Go out and listen to something…

March 27, 2006

Alfred Brendel at the Kennedy Center, Feb. 7, 2006

Filed under: music — burnett @ 9:21 am

originally posted March 13, 2006

I landed some tickets to pianist Alfred Brendel last month.¬ The seats were 7 rows from the piano, stage left.¬ The sound is excellent there, big piano sound and very
clear.¬ The Kennedy Center Concert Hall is otherwise murder for a solo event, as the sound collapses further into the room.

He played Haydn D Major Sonate, Schubert G major Sonate, Mozart C minor Fantasie, Mozart Rondo in A minor, and Haydn C major Sonate,¬ Hob. xvi:50.

The Haydn was always scintillating and clever.¬ His successful attention to detail reminded me of another obsessively detailed pianist…except in a good way.¬ He really brings it off, and it was simply fantastic.¬ It was nice to hear the Schubert, of course, but he held it in a kind of monochromatic light that didn’t grab me like the Haydn.¬ In fact, I wonder why he didn’t put some of the same articulation elements and mannerisms in the Schubert, except that maybe he wanted a complete contrast.

The Fantasie, again highly articulated, and unpredictable.¬ He has the nerve, and the right, of course, to sort of start with a clean slate and see it through.¬ For a senior member of the establishment, he never fakes anything.¬ No passages were thrown off or glossed over.¬ That I found very impressive and convincing, as a listener.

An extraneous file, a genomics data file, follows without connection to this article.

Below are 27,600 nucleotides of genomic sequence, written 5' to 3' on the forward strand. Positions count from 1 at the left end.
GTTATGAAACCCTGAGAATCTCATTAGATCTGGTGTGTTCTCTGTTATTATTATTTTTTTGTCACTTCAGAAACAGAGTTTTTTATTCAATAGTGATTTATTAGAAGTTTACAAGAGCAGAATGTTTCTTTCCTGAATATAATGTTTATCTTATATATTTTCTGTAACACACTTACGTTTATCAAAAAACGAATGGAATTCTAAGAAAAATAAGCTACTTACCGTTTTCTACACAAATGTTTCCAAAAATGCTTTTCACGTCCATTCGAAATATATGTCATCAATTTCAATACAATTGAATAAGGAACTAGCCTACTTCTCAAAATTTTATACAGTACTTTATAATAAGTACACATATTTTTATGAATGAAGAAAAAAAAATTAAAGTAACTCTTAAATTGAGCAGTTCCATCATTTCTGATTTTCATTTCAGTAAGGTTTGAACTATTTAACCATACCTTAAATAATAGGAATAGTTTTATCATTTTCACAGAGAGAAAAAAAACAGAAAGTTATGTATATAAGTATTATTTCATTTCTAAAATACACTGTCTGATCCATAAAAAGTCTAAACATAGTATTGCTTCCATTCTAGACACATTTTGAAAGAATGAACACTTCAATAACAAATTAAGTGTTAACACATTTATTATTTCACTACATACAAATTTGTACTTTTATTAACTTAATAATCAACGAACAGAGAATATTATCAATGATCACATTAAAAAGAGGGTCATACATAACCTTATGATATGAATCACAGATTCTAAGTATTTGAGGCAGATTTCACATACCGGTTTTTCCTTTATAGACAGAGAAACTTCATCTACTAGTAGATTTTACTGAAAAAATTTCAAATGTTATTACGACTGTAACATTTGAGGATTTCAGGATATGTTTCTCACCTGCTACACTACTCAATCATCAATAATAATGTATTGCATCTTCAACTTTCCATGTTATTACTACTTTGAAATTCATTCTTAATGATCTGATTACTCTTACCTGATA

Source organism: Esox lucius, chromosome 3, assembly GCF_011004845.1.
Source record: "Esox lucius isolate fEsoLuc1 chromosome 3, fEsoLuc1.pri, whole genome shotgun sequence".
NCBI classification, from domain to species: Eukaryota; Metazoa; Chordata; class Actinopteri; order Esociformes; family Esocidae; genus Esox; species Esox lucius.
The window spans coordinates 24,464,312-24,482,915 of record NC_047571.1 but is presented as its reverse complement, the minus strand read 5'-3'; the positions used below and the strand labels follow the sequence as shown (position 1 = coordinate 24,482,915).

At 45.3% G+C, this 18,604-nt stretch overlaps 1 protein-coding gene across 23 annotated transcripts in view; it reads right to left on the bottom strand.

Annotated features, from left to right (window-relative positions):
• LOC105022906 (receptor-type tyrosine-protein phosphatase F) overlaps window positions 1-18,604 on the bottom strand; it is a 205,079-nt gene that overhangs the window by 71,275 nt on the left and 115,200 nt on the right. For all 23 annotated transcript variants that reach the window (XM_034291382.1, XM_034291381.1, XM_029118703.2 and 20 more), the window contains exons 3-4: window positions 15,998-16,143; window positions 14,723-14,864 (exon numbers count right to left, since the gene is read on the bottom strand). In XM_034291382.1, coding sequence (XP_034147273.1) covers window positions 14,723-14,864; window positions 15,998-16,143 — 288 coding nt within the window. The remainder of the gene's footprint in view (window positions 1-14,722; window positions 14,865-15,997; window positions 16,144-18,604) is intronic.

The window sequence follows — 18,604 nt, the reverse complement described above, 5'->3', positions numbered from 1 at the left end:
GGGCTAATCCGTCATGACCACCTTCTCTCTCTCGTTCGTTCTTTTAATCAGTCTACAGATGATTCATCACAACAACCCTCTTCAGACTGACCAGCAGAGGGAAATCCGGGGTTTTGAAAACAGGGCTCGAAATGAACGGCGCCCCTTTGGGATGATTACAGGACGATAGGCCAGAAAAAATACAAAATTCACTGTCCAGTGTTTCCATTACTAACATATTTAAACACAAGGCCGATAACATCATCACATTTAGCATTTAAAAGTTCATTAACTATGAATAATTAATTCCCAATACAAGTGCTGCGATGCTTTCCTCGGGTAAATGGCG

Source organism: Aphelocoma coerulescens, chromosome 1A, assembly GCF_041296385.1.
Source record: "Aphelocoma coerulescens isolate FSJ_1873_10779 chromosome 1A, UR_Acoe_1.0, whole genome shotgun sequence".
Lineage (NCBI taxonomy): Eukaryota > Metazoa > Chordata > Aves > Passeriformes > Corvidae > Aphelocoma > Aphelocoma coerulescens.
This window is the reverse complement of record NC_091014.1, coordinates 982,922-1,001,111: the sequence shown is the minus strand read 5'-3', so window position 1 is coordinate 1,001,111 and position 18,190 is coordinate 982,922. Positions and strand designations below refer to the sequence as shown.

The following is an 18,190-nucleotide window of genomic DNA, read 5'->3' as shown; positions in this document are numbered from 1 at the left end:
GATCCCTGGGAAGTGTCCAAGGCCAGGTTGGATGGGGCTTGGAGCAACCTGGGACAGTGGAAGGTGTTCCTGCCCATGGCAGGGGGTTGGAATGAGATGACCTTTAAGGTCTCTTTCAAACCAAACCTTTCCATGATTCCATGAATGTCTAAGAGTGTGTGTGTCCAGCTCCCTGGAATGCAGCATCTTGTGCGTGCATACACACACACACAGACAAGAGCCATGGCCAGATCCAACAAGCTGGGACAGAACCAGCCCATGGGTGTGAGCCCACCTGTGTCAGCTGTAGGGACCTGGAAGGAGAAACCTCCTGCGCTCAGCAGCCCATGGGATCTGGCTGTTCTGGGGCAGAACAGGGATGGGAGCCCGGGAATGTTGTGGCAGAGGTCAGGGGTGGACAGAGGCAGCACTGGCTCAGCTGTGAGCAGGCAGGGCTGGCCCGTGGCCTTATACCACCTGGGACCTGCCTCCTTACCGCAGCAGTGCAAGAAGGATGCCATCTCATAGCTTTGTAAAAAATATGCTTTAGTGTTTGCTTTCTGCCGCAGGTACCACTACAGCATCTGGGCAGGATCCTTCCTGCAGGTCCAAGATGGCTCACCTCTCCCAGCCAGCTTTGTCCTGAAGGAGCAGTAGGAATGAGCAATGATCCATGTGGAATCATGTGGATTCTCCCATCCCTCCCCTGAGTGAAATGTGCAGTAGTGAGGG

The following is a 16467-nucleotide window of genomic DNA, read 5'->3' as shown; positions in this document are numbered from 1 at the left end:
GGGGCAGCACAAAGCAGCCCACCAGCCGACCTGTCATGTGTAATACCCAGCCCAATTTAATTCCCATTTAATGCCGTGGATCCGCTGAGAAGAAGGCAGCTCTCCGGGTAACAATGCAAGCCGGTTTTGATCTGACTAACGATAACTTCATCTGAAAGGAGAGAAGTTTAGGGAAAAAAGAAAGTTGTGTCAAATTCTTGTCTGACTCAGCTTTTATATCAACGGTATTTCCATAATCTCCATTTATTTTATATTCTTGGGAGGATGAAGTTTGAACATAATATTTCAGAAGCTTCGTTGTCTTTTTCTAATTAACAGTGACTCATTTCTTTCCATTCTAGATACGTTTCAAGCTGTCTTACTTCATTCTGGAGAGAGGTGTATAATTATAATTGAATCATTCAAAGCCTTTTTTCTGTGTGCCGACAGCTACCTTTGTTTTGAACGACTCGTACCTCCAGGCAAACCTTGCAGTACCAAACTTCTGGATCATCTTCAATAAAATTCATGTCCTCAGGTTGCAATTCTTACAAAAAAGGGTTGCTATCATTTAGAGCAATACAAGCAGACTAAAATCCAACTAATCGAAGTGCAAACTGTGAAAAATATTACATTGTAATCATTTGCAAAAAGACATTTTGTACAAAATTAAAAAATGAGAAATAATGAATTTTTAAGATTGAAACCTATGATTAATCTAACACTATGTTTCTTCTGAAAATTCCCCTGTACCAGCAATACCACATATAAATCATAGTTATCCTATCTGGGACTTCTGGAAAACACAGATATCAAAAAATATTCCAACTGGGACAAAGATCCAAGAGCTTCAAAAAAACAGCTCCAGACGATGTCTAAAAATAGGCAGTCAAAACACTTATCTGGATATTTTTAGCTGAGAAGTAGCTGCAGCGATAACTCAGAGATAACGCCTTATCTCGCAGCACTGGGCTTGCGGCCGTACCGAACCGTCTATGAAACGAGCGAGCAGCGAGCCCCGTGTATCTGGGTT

The Rondo was simple and beautiful.

The Haydn C Major was simply fabulous.¬ Very, very clever, clear as a bell, with a host of colors for the different themes and motives.

A renowned trumpeter and former member of the Chicago Symphony, describes what he calls “pianist time”.¬ He has Barenboim in mind, and “Pianist Time”¬ ¬ is the elusive, mysterious and inscrutable sense of tempo that piano players carry around with them.¬ They get away with it because of all of the solo performances that¬ take up much of their careers.¬ But when they are conducting, as Barenboim does, it makes for a head-scratching soup of bewildering tempo changes for the orchestra players who love a clear beat.

I was thinking of that last night, notably in the opening Haydn, where Brendel¬ took great liberties with rubato, ritardandos, and the like.¬ Brendel was very capricious, and it reminded me of how I play when absolutely no one is listening.

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